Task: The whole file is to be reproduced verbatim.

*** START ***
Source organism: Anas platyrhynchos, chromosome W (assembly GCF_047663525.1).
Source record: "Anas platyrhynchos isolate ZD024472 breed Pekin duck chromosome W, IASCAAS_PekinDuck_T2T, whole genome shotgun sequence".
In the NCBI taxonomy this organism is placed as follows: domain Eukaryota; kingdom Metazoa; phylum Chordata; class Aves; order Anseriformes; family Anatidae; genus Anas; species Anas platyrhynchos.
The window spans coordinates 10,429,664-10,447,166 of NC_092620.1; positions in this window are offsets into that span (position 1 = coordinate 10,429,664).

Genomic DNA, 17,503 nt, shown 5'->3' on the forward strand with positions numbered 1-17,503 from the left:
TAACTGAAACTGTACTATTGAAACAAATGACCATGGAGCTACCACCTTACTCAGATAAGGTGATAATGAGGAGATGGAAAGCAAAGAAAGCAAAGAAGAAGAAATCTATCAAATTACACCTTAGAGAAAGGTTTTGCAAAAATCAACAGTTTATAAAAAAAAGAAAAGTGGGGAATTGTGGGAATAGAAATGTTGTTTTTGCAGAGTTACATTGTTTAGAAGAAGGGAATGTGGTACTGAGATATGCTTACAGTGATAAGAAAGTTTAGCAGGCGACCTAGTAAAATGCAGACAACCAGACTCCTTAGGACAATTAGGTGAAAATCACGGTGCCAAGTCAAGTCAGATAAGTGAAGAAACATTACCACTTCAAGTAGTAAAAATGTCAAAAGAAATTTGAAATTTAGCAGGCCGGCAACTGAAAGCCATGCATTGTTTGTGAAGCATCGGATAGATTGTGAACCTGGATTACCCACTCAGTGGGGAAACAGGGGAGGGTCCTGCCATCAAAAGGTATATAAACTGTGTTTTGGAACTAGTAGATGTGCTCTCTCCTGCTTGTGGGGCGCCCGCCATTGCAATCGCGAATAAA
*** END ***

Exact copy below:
Source organism: Anas platyrhynchos, chromosome W (assembly GCF_047663525.1).
Source record: "Anas platyrhynchos isolate ZD024472 breed Pekin duck chromosome W, IASCAAS_PekinDuck_T2T, whole genome shotgun sequence".
In the NCBI taxonomy this organism is placed as follows: domain Eukaryota; kingdom Metazoa; phylum Chordata; class Aves; order Anseriformes; family Anatidae; genus Anas; species Anas platyrhynchos.
The window spans coordinates 10,429,664-10,447,166 of NC_092620.1; positions in this window are offsets into that span (position 1 = coordinate 10,429,664).

Genomic DNA, 17,503 nt, shown 5'->3' on the forward strand with positions numbered 1-17,503 from the left:
TAACTGAAACTGTACTATTGAAACAAATGACCATGGAGCTACCACCTTACTCAGATAAGGTGATAATGAGGAGATGGAAAGCAAAGAAAGCAAAGAAGAAGAAATCTATCAAATTACACCTTAGAGAAAGGTTTTGCAAAAATCAACAGTTTATAAAAAAAAGAAAAGTGGGGAATTGTGGGAATAGAAATGTTGTTTTTGCAGAGTTACATTGTTTAGAAGAAGGGAATGTGGTACTGAGATATGCTTACAGTGATAAGAAAGTTTAGCAGGCGACCTAGTAAAATGCAGACAACCAGACTCCTTAGGACAATTAGGTGAAAATCACGGTGCCAAGTCAAGTCAGATAAGTGAAGAAACATTACCACTTCAAGTAGTAAAAATGTCAAAAGAAATTTGAAATTTAGCAGGCCGGCAACTGAAAGCCATGCATTGTTTGTGAAGCATCGGATAGATTGTGAACCTGGATTACCCACTCAGTGGGGAAACAGGGGAGGGTCCTGCCATCAAAAGGTATATAAACTGTGTTTTGGAACTAGTAGATGTGCTCTCTCCTGCTTGTGGGGCGCCCGCCATTGCAATCGCGAATAAA